Where can I find British-grown local food?

Posted on 07 Apr 2011 in Go Local | 12 comments

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More and more people are becoming interested in buying British-grown food and local food from near where they live (“local” is normally defined as being within a 30 mile radius, or within the same county).

We’ve researched this and talked to many people about the subject and found that these are the main reasons why people say they want British-grown and local food:-

* it’s fresher because it hasn’t had far to come

* it tastes better and it’s healthier

* it’s better quality because British food quality standards are high

* it cuts out needless food miles by truck, ship or plane

* they like to meet the producers / farmers or at least know which farm it’s from

* it’s cheaper because there’s no extra charge for packaging, shipping or airfreighting

* it’s cheaper when you buy it direct because there’s no supermarket middlemen

* there’s less likely to be pesticides & GMO used in production

* it keeps money in the British economy

* it feels like you’re supporting the community

It seems to us to that a lot of this comes down to Trust: people want to trust the food is good and that the producers have done the right thing with their food.

The problem is that British-grown and local fresh food is often not available in big stores. Supermarkets tend to buy fresh food in very large quantities from the global market so they can pay the cheapest possible prices for it.

So, if you are interested in buying British-grown and local food, you may want to look at alternatives. Over the last few years we’ve seen an explosion of local food directories appearing on line. They allow you to find the local food producers, retailers and home delivery schemes in your area.

These are a great place to start so we’ve put them here in one place for you!

Just click on the logos.




Do you have any recommendations to help people find British-grown or local food?

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  1. Shepy / April 8th, 2011 6:58

    Another great one is http://www.foodlocalfood.com/



    • Ruth / April 8th, 2011 7:23

      Thanks Shepy – I added Food Local Food to the list. I see they do a home delivery service for the North East region.
      Great stuff!


    • Ruth / April 8th, 2011 12:19

      Hi Jessica, yes it’s surprising just how much fresh local food is out there and the home delivery systems make it easy to get hold of!
      Feel free to post your website link here for our readers in Cornwall.


  2. Tom / April 14th, 2011 19:43

    There’s a new web and mobile app out for finding local fresh produce, it’s called http://lovefre.sh.
    It’s one of those social things though, made by the people for the people, but it has potential!


    • Ruth / April 14th, 2011 20:00

      Thanks Tom, I downloaded it and it’s looking pretty good!… a location based app to help find fresh food near you. Love the way it’s about people building it on their personal recommendations… that’s the power of it I think.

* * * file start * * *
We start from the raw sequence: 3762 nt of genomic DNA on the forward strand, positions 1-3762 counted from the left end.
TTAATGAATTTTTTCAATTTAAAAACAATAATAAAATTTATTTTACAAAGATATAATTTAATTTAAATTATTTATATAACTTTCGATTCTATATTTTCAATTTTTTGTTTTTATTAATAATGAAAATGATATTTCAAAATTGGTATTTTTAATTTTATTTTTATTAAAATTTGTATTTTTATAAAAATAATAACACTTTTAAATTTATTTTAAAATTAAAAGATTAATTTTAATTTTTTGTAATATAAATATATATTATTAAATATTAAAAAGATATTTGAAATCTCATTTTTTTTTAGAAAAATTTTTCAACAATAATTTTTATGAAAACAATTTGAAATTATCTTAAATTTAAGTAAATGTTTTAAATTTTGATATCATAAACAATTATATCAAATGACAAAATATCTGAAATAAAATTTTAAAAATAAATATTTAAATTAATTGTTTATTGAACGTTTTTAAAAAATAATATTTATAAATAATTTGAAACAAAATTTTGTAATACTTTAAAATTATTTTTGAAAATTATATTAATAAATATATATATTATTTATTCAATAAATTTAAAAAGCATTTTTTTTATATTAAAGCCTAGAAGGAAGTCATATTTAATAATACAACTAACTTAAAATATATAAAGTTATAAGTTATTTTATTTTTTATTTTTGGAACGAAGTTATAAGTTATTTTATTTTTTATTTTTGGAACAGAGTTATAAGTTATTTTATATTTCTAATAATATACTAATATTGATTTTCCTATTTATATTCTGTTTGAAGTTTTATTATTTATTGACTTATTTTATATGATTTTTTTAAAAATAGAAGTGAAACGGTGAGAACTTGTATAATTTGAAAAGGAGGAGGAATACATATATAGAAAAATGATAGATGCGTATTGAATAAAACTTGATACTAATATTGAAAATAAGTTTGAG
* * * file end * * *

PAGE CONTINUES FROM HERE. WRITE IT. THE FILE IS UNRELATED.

3. Shauna / April 28th, 2011 9:30

    The Co-opertive is actually the UK’s largest ‘entity’ farmer which means the Co-op sources as much as it can from British farmers, commissioning crops and generally being an ethical buyer when many stores look to the Continent to get cheaper prices. I think Riverford’s veg box scheme is also commendable. It’s not easy doing this kind of thing and I think it ought to be supported and to put your mouth where you money is!


    • Ruth / April 28th, 2011 9:35

      Hi Shauna. Yes, at hiSbe we think Co-op (and Waitrose) stands out from the bigger supermarket chains for their ethical sourcing policies and for sourcing British food. They set a good example for the others.


  4. Clare / May 10th, 2011 21:08

    After yet another disappointing experience of chilled, tasteless, unripe supermarket fruit and veg – I’m going back to a veg box – at least until my own veg is ready to harvest.


    • Ruth / May 10th, 2011 21:16

      Fair enough Clare – you’re not alone! More and more people are realising how easy it is to get really good quality fruit and veg delivered to their door and are just doing it.


      • emma haughton / June 28th, 2011 10:42

        Dropping off to you door is, I admit, convenient. But I wonder whether we need to be adjusting our mindsets – food is precious, so could we put a bit more thought into where it comes from and what we are supporting? For example, you could sign up to a membership veg box scheme, like Ashurst Organics: local, organic and seasonal veg, keeping the cost to pocket and planet lower by dropping off to one person near you, and you (and others nearby) pick up from there. You save money, carbon footprint, and get to be part of group of like-minded community members.



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